Patients with mood and anxiety disorders have have abnormally low activation in brain’s control circuit

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New research published today in JAMA Psychiatry shows for the first time that patients with mood and anxiety disorders share the same abnormalities in regions of the brain involved in emotional and cognitive control.

The findings hold promise for the development of new treatments targeting these regions of the brain in patients with major depressive disorder, bipolar disorder, posttraumatic stress disorder, and anxiety disorders.

“These brain imaging findings provide a science-based explanation as to why patients with mood and anxiety disorders seem to be ‘locked in’ to negative mood states,” said Dr. Sophia Frangou, the study’s senior author and a psychiatry professor at UBC.

“They also corroborate the patients’ experience of being unable to stop and switch away from negative thoughts and feelings.”

Mood and anxiety disorders account for nearly 65 percent of psychosocial disability worldwide and represent a major public health challenge.

In Canada, one in three — or approximately 9.1 million people — will be affected by mental illness during their lifetime, according to Statistics Canada.

The defining symptoms of these disorders are persistent or recurring negative feelings, mainly depression and anxiety.

Frangou, who recently joined UBC as the President’s Excellence Chair in Brain Health at UBC’s Djavad Mowafaghian Centre for Brain Health, started this research as head of the research team at the Icahn School of Medicine at Mount Sinai, New York.

For the study, Frangou and her research team analyzed more than 9,000 brain scans from previous published studies that compared the brain activity of healthy adults to those diagnosed with a mood or anxiety disorder, ranging from major depression to post-traumatic stress disorder.

They found that patients exhibited abnormally low activity in the inferior prefrontal and parietal cortex, the insula and the putamen–regions that are key parts of the brain circuit for emotional and cognitive control and are responsible for stopping ongoing mental activities and switching to new ones.

They also discovered hyperactivity in the anterior cingulate cortex, the left amygdala and the thalamus, which work together to process emotional thoughts and feelings.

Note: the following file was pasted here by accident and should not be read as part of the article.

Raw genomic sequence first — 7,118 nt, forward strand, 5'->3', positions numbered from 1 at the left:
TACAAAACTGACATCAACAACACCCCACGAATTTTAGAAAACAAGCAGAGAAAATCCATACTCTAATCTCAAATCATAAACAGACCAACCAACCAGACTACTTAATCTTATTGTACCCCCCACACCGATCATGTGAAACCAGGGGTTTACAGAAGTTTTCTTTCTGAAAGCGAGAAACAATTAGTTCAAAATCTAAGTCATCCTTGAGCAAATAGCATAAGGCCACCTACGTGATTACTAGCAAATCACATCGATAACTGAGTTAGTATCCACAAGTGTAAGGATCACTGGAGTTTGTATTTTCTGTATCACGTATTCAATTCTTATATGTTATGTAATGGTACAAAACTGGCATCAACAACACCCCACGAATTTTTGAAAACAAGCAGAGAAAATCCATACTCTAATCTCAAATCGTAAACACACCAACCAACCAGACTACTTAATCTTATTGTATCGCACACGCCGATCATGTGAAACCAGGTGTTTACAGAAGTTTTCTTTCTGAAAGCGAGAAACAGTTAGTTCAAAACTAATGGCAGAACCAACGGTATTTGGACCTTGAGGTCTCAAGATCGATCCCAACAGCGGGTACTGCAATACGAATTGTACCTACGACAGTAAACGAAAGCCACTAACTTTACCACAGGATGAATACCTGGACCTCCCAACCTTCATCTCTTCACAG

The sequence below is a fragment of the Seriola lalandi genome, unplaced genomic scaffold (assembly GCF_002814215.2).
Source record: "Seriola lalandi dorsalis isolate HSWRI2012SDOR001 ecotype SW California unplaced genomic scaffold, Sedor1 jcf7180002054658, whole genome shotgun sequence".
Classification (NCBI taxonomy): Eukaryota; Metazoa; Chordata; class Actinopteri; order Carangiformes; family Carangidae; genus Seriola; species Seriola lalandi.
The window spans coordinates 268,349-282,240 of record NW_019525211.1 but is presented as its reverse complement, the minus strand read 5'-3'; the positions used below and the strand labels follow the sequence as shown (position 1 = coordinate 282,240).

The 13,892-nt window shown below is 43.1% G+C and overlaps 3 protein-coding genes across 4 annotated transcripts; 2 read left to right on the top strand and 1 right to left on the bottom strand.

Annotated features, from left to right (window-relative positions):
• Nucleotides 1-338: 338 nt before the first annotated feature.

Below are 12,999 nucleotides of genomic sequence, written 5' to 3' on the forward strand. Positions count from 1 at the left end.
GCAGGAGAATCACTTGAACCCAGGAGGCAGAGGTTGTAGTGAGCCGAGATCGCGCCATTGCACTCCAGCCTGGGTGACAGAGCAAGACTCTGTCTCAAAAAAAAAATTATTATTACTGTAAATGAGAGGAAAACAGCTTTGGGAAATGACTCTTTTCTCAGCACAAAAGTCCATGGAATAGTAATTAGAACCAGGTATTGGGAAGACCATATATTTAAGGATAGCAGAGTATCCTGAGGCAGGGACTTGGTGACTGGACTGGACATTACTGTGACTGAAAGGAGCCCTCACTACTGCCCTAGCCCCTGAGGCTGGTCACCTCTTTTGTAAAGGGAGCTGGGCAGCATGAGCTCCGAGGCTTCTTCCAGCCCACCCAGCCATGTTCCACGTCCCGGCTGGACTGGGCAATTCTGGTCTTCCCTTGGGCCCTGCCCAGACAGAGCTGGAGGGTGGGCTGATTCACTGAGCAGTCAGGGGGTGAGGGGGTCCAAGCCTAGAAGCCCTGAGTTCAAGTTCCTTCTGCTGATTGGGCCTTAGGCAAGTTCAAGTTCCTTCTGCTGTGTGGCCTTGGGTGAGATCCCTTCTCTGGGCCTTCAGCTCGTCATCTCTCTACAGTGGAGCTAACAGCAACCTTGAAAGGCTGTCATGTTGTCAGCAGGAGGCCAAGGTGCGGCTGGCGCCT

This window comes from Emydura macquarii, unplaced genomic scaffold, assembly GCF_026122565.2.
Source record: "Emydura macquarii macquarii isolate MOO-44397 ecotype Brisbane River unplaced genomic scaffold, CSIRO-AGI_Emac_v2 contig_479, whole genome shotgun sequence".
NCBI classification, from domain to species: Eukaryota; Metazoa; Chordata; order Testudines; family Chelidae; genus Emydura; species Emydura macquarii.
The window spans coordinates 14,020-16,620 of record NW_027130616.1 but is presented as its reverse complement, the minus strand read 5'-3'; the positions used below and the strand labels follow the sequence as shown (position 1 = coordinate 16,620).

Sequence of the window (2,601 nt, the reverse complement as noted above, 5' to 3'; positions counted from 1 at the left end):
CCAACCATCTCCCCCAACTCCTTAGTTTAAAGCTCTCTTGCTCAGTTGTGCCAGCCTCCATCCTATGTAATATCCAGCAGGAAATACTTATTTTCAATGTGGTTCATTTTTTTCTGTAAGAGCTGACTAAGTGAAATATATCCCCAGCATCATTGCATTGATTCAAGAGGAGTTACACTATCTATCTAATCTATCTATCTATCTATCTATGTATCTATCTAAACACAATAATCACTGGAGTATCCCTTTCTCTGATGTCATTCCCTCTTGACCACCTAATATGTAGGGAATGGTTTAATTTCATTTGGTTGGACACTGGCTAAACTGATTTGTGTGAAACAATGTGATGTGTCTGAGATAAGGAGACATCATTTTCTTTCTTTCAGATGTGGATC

The findings hold promise for the development of new treatments targeting these regions of the brain in patients with major depressive disorder, bipolar disorder, posttraumatic stress disorder, and anxiety disorders.

Following her move to UBC, Frangou plans to pursue further research to leverage these findings toward more targeted interventions, such as non-invasive simulation of specific regions of the brain, that could improve outcomes for those living with mood and anxiety disorders.

The study is believed to be the largest analysis of brain scans of patients with mood and anxiety disorders to date. It was funded by the National Institute of Mental Health in the U.S., German research funding organization Deutsche Forschungsgemeinschaft, and the European Union’s Horizon 2020 Research and Innovation Programme.


Anxiety disorders are the most prevalent comorbid diagnoses in patients with bipolar disorder (BD). The lifetime prevalence of anxiety disorders is 45% when BD is present; patients with BD are 3 to 7 times more likely to meet criteria for diagnosis of an anxiety disorder than the general population.1,2 

Panic, posttraumatic stress (PTSD), and generalized anxiety disorders (GAD) are the most common (13% to 60%), followed by obsessive compulsive disorder (OCD; 10%).13 

Anxiety disorders and compulsive disorders, specifically OCD, will be addressed as a group because of the similar approaches used in treatment outside of the context of BD. For the purposes of this review, the terms anxiety and/or anxiety symptoms can be interpreted to also include obsessive and compulsive symptoms.

Comorbid anxiety symptoms have a significant impact on the treatment of BD leading to increased severity of bipolar symptoms and use of mental health services, more frequent and severe depressive episodes, non-adherence to treatment, and decreased functioning and quality of life (Table 1).46

TABLE 1: 

Risk factors and impact of comorbid anxiety disorders and bipolar disorder4,5

Risk factors for comorbid anxiety disorders and bipolar disorder